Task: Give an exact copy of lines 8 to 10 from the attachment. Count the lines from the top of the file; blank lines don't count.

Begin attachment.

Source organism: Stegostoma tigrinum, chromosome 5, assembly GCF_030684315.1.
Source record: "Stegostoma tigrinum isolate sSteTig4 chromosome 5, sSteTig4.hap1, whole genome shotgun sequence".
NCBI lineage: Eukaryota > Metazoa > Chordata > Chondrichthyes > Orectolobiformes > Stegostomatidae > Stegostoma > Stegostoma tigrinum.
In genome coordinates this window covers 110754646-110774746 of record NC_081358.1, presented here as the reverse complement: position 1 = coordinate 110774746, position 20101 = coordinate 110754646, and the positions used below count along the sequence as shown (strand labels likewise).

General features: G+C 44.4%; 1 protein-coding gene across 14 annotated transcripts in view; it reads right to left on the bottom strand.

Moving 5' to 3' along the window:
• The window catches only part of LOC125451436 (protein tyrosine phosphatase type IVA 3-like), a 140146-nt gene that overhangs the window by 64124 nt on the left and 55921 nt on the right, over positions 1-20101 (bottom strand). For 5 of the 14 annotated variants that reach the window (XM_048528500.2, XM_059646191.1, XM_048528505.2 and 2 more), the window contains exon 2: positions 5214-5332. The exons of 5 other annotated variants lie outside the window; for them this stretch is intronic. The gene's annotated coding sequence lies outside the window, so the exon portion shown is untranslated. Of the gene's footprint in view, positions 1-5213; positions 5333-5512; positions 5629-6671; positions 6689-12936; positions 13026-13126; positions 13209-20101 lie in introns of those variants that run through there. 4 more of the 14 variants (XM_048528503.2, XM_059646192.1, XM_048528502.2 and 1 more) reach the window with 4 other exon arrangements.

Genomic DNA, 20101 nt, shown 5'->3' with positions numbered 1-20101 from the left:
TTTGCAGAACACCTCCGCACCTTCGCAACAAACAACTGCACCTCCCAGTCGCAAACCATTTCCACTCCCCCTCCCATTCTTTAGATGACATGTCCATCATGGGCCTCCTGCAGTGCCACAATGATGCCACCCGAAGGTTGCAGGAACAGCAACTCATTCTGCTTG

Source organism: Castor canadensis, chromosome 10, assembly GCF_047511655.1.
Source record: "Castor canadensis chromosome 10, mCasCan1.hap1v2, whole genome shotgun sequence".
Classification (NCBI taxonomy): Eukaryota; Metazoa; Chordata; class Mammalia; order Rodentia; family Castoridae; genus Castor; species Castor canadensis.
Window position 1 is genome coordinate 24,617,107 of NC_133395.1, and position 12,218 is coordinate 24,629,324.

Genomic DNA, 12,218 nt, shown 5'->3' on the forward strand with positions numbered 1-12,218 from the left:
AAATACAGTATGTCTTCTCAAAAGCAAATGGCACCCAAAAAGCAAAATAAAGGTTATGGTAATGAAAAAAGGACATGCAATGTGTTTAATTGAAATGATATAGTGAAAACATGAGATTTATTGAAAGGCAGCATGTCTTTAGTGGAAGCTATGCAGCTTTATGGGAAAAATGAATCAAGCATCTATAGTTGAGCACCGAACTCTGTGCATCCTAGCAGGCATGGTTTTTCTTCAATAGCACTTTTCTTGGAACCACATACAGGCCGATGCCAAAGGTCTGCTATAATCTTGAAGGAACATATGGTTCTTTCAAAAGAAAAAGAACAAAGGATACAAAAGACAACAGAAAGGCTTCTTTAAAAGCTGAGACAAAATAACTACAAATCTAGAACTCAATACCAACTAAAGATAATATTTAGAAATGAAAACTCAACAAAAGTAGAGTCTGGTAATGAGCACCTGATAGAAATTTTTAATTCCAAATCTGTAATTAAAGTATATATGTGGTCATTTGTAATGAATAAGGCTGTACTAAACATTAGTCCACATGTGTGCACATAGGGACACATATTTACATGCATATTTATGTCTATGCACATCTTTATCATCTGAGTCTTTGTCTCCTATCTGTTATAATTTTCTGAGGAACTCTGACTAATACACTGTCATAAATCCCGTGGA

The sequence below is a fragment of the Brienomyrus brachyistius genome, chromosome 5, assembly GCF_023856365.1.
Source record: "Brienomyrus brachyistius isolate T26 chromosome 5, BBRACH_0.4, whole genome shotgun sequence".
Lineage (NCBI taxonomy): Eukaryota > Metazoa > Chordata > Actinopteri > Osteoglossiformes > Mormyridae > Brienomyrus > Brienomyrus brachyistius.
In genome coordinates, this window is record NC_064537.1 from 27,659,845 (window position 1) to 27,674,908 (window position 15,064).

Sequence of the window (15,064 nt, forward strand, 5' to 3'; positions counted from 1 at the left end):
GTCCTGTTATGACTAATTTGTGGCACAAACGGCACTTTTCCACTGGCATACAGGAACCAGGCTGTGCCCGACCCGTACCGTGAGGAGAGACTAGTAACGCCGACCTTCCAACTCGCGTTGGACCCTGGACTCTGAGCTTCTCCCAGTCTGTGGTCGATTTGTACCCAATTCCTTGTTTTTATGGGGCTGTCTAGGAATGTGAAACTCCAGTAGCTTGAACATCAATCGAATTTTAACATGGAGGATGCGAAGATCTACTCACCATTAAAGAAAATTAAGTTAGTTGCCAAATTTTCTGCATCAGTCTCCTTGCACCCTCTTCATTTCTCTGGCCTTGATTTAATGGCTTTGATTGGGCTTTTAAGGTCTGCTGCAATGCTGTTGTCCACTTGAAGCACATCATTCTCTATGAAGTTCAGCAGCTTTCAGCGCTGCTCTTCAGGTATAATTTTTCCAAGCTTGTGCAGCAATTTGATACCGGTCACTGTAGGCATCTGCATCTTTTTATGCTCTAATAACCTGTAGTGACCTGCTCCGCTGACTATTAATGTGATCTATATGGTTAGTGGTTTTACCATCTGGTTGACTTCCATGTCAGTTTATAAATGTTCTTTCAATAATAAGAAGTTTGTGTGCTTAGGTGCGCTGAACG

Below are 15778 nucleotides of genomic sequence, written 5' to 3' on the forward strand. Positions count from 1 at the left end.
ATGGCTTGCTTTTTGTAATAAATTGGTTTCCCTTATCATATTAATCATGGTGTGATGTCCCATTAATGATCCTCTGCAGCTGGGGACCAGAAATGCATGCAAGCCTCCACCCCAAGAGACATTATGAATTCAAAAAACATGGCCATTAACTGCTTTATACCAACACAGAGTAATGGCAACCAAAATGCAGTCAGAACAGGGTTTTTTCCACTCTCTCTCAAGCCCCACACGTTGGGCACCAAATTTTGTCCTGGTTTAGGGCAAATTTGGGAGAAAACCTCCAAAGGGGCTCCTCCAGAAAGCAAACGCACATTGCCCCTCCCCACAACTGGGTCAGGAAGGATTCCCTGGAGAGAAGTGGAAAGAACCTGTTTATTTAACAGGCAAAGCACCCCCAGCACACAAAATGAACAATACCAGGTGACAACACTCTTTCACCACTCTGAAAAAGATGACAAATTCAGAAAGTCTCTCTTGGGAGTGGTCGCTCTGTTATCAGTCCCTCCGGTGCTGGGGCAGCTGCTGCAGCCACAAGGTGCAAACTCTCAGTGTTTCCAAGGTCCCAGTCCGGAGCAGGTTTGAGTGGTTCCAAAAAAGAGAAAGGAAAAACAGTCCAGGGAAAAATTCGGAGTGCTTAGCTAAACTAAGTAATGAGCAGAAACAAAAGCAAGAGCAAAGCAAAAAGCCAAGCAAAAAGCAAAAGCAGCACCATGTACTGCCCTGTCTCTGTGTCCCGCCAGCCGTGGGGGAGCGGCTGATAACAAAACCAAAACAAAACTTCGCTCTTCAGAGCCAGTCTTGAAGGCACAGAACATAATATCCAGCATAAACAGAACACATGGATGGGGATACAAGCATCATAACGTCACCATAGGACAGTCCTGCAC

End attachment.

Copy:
Genomic DNA, 20101 nt, shown 5'->3' with positions numbered 1-20101 from the left:
TTTGCAGAACACCTCCGCACCTTCGCAACAAACAACTGCACCTCCCAGTCGCAAACCATTTCCACTCCCCCTCCCATTCTTTAGATGACATGTCCATCATGGGCCTCCTGCAGTGCCACAATGATGCCACCCGAAGGTTGCAGGAACAGCAACTCATTCTGCTTG

Source organism: Castor canadensis, chromosome 10, assembly GCF_047511655.1.